The News: The Kenosha Unified School District (KUSD) agreed to allow a parent to observe her son’s classroom after the Wisconsin Institute for Law & Liberty (WILL) issued a letter reminding the district of the requirements spelled out in federal law. WILL issued the letter to KUSD, last week, on behalf of a parent concerned that persistent classroom disruptions may be causing a drop in her son’s academic performance.
The Quote: WILL Deputy Counsel, Dan Lennington, said, “My client is grateful to KUSD for recognizing the right of parents to observe classrooms. We hope that other parents and public-school districts around the state will move towards collaboration, rather than conflict, as we all seek to improve educational outcomes.”
Background: WILL issued a letter to Kenosha Unified School District Superintendent, Dr. Bethany Ormseth, on November 3, urging the district to allow a parent the right to observe her son’s classroom, at Kenosha School of Technology Enhanced Curriculum (KTEC), as provided for by federal law and school-board policy. This parent is concerned about her son’s poor grades, particularly in light of reports of regular classroom disruptions, including use of profane language, racial epithets, physical altercations, and property damage.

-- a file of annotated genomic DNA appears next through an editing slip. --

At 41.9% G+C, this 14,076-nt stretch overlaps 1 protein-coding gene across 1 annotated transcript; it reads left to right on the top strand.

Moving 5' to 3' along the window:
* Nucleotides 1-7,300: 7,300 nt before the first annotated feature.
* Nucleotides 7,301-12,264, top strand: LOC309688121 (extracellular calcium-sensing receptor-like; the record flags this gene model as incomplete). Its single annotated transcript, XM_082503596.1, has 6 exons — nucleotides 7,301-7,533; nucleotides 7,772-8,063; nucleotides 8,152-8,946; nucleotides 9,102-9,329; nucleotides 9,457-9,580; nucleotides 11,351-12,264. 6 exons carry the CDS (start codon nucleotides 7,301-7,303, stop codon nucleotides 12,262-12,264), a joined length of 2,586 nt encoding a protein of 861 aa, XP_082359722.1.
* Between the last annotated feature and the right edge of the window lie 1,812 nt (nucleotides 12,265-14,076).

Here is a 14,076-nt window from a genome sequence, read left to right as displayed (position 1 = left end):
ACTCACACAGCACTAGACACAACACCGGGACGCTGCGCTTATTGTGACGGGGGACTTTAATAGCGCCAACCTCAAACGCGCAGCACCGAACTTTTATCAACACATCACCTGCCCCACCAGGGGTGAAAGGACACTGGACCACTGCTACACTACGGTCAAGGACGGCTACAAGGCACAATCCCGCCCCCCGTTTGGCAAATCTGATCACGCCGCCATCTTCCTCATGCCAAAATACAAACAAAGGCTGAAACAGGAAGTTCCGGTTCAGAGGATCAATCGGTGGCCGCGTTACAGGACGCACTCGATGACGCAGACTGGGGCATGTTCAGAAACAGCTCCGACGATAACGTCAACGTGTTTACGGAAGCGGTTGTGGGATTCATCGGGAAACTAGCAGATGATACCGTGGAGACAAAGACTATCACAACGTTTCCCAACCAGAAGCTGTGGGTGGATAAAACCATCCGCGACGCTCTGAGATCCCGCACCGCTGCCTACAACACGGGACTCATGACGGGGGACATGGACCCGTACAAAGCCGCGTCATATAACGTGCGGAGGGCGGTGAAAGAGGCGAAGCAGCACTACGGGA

In September, this parent sought permission to observe the classroom to better understand the academic environment and the source of her son’s struggles. But officials at KTEC and KUSD denied multiple requests and cited multiple inconsistent reasons.
Parents have a legal right to observation and transparency. The federal Every Student Succeeds Act (ESSA), signed by President Obama in 2015, requires public schools to implement policies and procedures to ensure “the involvement of parents” in the educational setting. Under this law, districts like KUSD are required to implement a policy allowing the “observation of classroom activities.”
And KUSD has adopted several policies to comply with ESSA. For example, Policy 1120 states that “parent/guardian engagement is key to academic achievement.” According to this policy, schools must be “open and inviting” to parents, allowing parents opportunities to “participate in classroom activities.” Policy 1600 states that “parents/guardians/caregivers of District students and the public shall be encouraged to visit schools” and specifically allows for “classroom visits.”
On November 5, KUSD agreed to allow the parent to observe her son’s classroom. And the KUSD school board will be clarifying their classroom visitation and observation policy in light of COVID-19 mitigation efforts.
WILL Letter to KUSD, November 3, 2021